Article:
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Organic Collaborations Sprout at The Hurt Hub

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Entrepreneur teams up with marketing professional to launch his company

Entrepreneurship—the process of turning an idea into a concrete business—can be hard enough without trying to reinvent the wheel. As any founder will attest, launching a startup requires you do it all, from marketing to accounting to business development.. Thus, the value of collaboration cannot be understated, as often the most successful and innovative ideas come from many minds rather than few.

This is exactly what The Hurt Hub@Davidson seeks to facilitate—bringing innovative minds together to  sharpen ideas and launch new companies. One unexpected encounter between two entrepreneurs while at The Hurt Hub coffee bar inspired new collaboration.

Josh Lippiner runs an online product incubator company, a business which comes up with different ideas and then tests them out to see if these ideas would work outside of theory.

Brooklyn Madding is a copy editor and marketing specialist who helps businesses with communication and position.

Three weeks ago, Josh and Brooklyn met by coincidence while getting coffee in the Hurt Hub lobby and found that they were exactly what the other had been looking for. Just before this encounter Josh had spent weeks looking for someone who could put his ideas into words when, little did he know, she had been working in the same building as him all this time. Josh was excited to find Brooklyn as “within 3 days of working together she was able to nail it and put it down on paper.”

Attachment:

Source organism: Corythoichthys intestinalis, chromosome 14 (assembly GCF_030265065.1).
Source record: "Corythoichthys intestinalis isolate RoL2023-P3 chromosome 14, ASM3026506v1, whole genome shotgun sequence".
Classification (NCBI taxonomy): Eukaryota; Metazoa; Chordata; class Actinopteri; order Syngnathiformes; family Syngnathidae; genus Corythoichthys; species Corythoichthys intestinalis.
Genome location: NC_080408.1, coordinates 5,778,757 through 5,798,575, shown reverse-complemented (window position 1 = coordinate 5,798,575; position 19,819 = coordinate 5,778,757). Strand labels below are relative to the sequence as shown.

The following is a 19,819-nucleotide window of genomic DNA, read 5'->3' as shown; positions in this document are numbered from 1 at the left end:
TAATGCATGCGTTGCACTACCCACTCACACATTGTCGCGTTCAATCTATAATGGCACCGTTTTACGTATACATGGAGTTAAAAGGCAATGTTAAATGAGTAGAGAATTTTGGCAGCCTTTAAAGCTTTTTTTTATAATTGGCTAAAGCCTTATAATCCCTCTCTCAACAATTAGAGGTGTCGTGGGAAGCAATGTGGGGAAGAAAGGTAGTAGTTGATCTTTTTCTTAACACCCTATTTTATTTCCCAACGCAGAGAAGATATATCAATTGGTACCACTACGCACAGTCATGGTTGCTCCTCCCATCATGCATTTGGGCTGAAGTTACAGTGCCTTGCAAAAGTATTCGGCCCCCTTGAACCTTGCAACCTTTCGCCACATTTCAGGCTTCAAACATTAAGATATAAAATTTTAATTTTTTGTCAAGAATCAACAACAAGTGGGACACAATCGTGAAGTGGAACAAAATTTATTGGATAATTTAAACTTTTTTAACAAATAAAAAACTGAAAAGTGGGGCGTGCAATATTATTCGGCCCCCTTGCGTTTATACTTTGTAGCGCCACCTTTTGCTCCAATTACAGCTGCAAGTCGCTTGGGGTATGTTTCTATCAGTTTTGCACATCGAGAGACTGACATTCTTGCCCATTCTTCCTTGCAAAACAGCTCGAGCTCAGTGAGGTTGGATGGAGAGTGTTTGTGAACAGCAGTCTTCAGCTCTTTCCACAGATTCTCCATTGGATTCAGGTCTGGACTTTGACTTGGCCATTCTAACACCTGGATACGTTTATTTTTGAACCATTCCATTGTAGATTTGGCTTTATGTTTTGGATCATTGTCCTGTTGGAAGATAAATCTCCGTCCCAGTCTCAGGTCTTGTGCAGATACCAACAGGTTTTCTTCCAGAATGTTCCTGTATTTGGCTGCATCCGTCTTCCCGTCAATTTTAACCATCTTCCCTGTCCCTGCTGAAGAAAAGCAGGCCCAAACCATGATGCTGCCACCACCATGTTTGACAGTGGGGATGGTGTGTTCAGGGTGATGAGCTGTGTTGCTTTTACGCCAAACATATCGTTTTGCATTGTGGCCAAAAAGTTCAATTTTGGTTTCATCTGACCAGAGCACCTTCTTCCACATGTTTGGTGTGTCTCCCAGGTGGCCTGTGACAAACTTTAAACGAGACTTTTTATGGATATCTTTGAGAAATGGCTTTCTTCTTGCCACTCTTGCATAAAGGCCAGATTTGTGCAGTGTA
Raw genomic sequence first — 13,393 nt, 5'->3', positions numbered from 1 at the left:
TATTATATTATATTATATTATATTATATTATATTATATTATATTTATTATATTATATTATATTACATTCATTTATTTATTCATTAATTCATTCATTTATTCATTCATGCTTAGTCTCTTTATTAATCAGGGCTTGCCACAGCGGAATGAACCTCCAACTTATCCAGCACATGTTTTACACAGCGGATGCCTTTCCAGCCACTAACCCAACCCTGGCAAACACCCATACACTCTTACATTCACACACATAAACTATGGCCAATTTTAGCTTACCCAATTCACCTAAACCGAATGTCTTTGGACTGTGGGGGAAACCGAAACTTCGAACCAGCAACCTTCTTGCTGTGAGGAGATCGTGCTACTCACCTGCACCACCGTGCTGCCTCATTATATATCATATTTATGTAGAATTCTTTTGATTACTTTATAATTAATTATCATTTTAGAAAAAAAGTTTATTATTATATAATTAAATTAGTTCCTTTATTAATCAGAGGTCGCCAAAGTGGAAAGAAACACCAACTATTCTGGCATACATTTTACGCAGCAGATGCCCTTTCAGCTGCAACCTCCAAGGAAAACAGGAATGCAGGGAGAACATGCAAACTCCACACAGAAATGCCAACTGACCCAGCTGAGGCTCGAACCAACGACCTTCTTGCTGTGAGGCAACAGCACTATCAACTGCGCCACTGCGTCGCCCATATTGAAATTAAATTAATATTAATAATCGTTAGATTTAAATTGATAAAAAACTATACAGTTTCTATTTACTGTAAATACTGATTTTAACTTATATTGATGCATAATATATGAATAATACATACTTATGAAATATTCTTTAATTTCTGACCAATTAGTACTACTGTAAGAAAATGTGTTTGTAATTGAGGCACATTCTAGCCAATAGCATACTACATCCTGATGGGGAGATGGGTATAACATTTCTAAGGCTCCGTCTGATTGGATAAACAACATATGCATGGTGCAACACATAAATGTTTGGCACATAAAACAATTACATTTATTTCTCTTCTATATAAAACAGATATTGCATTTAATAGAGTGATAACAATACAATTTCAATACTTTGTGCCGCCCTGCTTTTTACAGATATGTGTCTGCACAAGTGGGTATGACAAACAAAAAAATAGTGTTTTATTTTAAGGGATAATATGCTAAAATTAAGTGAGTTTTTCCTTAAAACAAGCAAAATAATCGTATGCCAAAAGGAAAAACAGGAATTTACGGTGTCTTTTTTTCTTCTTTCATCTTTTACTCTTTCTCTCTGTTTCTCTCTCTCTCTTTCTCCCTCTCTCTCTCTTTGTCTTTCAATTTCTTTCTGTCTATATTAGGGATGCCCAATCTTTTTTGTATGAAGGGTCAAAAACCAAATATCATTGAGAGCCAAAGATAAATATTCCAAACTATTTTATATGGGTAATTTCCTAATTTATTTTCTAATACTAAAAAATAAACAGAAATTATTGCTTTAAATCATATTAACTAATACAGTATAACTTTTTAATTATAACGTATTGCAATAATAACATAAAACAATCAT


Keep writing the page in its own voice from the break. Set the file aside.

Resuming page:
Josh explains that as a small business owner “you have a lot of needs for different things that you don’t specialize in.” Small business owners are often put in the position of either hiring out or working in the field that is not exactly their expertise. In John’s case, this was finding someone who could put his ideas into words. And he found that person—fifty feet from his office door.

Cybersecurity finds tech partner down the hall

While Josh and Brooklyn were collaborating on their project, the Hurt Hub was fostering another new development. Through similar hallway conversations Rocus Networks, a cybersecurity company, and MePush, a tech support company, were finding out the same thing as John and Brooklyn—everything they were looking for was quite literally right around the corner.

Elizabeth Cooper, Chief of Staff at Rocus Networks, explains that MePush discovered that many of their clients needed cybersecurity. Instead of trying to create their own cybersecurity company,  MePush found that it was more efficient to outsource to Rocus Networks and overlap the two companies. Now the two companies have entered a symbiotic relationship where they can help each other create an even wider breadth of clients and resources.

The beauty of the Hub is that no one needs to force companies or entrepreneurs together; these collaborations all happen organically over coffee, in the hallways, or during Taco Tuesdays. Companies naturally find a way to work together to grow and succeed more positively and efficiently than trying to work from the bottom up. Before the Hub, John spent his work days alone at home or in a coffee shop. Elizabeth Cooper spent most of her days alone in an office. Now she she spends her days at the Hub which she calls “a new community beyond our own company,” where she and the others Hub members can build and nurture new relationships.

By Lucy Fasano ’21, Resident Storyteller at The Hurt Hub.

Julie GoffOrganic Collaborations Sprout at The Hurt Hub